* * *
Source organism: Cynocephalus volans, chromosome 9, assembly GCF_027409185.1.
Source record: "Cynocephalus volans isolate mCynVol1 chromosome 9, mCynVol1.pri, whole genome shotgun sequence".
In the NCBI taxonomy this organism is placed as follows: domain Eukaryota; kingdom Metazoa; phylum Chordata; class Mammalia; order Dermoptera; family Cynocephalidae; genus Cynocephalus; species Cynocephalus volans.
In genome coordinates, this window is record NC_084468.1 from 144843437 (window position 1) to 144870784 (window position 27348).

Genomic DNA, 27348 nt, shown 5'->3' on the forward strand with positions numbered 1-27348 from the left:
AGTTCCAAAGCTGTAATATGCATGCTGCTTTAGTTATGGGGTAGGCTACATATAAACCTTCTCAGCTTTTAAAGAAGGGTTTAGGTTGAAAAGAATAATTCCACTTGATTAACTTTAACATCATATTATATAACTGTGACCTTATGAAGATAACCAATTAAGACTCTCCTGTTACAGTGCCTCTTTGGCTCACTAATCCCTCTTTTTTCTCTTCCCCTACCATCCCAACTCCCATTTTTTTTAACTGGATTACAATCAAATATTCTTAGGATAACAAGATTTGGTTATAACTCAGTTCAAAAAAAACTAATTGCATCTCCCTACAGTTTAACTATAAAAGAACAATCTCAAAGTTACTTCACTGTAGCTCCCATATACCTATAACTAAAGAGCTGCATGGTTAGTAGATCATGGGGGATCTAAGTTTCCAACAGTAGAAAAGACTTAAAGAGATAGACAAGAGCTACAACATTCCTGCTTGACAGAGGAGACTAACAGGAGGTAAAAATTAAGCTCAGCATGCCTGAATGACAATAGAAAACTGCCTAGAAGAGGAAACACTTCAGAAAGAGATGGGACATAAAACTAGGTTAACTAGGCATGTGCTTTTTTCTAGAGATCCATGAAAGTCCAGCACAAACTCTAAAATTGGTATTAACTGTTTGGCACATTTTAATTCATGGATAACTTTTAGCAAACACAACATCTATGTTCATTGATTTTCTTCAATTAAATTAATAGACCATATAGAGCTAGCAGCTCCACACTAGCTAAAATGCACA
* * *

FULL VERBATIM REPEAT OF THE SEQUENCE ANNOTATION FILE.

Source organism: Cynocephalus volans, chromosome 9, assembly GCF_027409185.1.
Source record: "Cynocephalus volans isolate mCynVol1 chromosome 9, mCynVol1.pri, whole genome shotgun sequence".
In the NCBI taxonomy this organism is placed as follows: domain Eukaryota; kingdom Metazoa; phylum Chordata; class Mammalia; order Dermoptera; family Cynocephalidae; genus Cynocephalus; species Cynocephalus volans.
In genome coordinates, this window is record NC_084468.1 from 144843437 (window position 1) to 144870784 (window position 27348).

Genomic DNA, 27348 nt, shown 5'->3' on the forward strand with positions numbered 1-27348 from the left:
AGTTCCAAAGCTGTAATATGCATGCTGCTTTAGTTATGGGGTAGGCTACATATAAACCTTCTCAGCTTTTAAAGAAGGGTTTAGGTTGAAAAGAATAATTCCACTTGATTAACTTTAACATCATATTATATAACTGTGACCTTATGAAGATAACCAATTAAGACTCTCCTGTTACAGTGCCTCTTTGGCTCACTAATCCCTCTTTTTTCTCTTCCCCTACCATCCCAACTCCCATTTTTTTTAACTGGATTACAATCAAATATTCTTAGGATAACAAGATTTGGTTATAACTCAGTTCAAAAAAAACTAATTGCATCTCCCTACAGTTTAACTATAAAAGAACAATCTCAAAGTTACTTCACTGTAGCTCCCATATACCTATAACTAAAGAGCTGCATGGTTAGTAGATCATGGGGGATCTAAGTTTCCAACAGTAGAAAAGACTTAAAGAGATAGACAAGAGCTACAACATTCCTGCTTGACAGAGGAGACTAACAGGAGGTAAAAATTAAGCTCAGCATGCCTGAATGACAATAGAAAACTGCCTAGAAGAGGAAACACTTCAGAAAGAGATGGGACATAAAACTAGGTTAACTAGGCATGTGCTTTTTTCTAGAGATCCATGAAAGTCCAGCACAAACTCTAAAATTGGTATTAACTGTTTGGCACATTTTAATTCATGGATAACTTTTAGCAAACACAACATCTATGTTCATTGATTTTCTTCAATTAAATTAATAGACCATATAGAGCTAGCAGCTCCACACTAGCTAAAATGCACA